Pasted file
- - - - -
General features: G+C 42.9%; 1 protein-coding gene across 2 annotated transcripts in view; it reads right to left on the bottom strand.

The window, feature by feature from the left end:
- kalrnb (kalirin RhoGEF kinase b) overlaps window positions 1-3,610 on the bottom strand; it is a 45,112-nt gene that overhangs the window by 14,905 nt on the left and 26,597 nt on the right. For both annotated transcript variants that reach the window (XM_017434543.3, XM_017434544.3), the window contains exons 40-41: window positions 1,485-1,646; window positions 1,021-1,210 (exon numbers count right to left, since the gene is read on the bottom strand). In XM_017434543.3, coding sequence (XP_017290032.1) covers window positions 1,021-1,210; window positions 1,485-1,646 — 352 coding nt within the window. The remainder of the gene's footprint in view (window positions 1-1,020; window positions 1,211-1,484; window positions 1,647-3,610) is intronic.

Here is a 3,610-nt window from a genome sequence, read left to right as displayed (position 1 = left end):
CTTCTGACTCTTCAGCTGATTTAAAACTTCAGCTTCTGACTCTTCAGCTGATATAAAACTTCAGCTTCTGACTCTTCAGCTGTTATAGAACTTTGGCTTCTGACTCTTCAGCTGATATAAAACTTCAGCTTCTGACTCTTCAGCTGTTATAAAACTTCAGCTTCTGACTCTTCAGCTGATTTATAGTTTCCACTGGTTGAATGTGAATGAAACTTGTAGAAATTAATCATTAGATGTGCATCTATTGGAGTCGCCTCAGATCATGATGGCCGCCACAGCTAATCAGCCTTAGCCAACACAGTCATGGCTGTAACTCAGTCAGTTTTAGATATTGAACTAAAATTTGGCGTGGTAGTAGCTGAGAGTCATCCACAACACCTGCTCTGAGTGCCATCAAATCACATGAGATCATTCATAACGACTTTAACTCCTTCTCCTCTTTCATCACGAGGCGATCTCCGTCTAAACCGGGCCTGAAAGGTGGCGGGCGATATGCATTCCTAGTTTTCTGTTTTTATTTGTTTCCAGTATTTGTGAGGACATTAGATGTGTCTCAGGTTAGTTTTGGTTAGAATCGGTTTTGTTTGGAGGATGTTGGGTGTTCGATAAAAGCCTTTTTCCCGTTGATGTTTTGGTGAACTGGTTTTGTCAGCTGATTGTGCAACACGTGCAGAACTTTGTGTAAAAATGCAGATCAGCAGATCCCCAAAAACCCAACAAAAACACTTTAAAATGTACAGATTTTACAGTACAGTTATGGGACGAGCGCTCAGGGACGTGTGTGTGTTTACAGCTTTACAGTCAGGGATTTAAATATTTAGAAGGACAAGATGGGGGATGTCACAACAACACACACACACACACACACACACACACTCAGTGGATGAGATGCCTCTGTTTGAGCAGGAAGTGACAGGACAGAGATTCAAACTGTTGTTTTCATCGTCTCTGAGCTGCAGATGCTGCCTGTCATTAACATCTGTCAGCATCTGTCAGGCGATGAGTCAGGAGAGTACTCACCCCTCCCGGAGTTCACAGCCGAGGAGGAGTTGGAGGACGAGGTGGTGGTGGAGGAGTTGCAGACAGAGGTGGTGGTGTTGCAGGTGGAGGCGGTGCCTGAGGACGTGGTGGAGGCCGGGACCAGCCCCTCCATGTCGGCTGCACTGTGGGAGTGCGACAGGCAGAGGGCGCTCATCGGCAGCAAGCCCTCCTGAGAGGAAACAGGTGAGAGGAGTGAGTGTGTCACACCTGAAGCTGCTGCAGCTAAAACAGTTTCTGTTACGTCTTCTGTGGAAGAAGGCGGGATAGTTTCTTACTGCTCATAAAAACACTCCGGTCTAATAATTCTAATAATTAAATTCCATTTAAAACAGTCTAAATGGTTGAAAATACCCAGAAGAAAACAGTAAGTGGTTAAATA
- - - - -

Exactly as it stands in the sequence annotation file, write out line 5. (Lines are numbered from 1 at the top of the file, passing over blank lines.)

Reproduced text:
CTTCTGACTCTTCAGCTGATTTAAAACTTCAGCTTCTGACTCTTCAGCTGATATAAAACTTCAGCTTCTGACTCTTCAGCTGTTATAGAACTTTGGCTTCTGACTCTTCAGCTGATATAAAACTTCAGCTTCTGACTCTTCAGCTGTTATAAAACTTCAGCTTCTGACTCTTCAGCTGATTTATAGTTTCCACTGGTTGAATGTGAATGAAACTTGTAGAAATTAATCATTAGATGTGCATCTATTGGAGTCGCCTCAGATCATGATGGCCGCCACAGCTAATCAGCCTTAGCCAACACAGTCATGGCTGTAACTCAGTCAGTTTTAGATATTGAACTAAAATTTGGCGTGGTAGTAGCTGAGAGTCATCCACAACACCTGCTCTGAGTGCCATCAAATCACATGAGATCATTCATAACGACTTTAACTCCTTCTCCTCTTTCATCACGAGGCGATCTCCGTCTAAACCGGGCCTGAAAGGTGGCGGGCGATATGCATTCCTAGTTTTCTGTTTTTATTTGTTTCCAGTATTTGTGAGGACATTAGATGTGTCTCAGGTTAGTTTTGGTTAGAATCGGTTTTGTTTGGAGGATGTTGGGTGTTCGATAAAAGCCTTTTTCCCGTTGATGTTTTGGTGAACTGGTTTTGTCAGCTGATTGTGCAACACGTGCAGAACTTTGTGTAAAAATGCAGATCAGCAGATCCCCAAAAACCCAACAAAAACACTTTAAAATGTACAGATTTTACAGTACAGTTATGGGACGAGCGCTCAGGGACGTGTGTGTGTTTACAGCTTTACAGTCAGGGATTTAAATATTTAGAAGGACAAGATGGGGGATGTCACAACAACACACACACACACACACACACACACACTCAGTGGATGAGATGCCTCTGTTTGAGCAGGAAGTGACAGGACAGAGATTCAAACTGTTGTTTTCATCGTCTCTGAGCTGCAGATGCTGCCTGTCATTAACATCTGTCAGCATCTGTCAGGCGATGAGTCAGGAGAGTACTCACCCCTCCCGGAGTTCACAGCCGAGGAGGAGTTGGAGGACGAGGTGGTGGTGGAGGAGTTGCAGACAGAGGTGGTGGTGTTGCAGGTGGAGGCGGTGCCTGAGGACGTGGTGGAGGCCGGGACCAGCCCCTCCATGTCGGCTGCACTGTGGGAGTGCGACAGGCAGAGGGCGCTCATCGGCAGCAAGCCCTCCTGAGAGGAAACAGGTGAGAGGAGTGAGTGTGTCACACCTGAAGCTGCTGCAGCTAAAACAGTTTCTGTTACGTCTTCTGTGGAAGAAGGCGGGATAGTTTCTTACTGCTCATAAAAACACTCCGGTCTAATAATTCTAATAATTAAATTCCATTTAAAACAGTCTAAATGGTTGAAAATACCCAGAAGAAAACAGTAAGTGGTTAAATA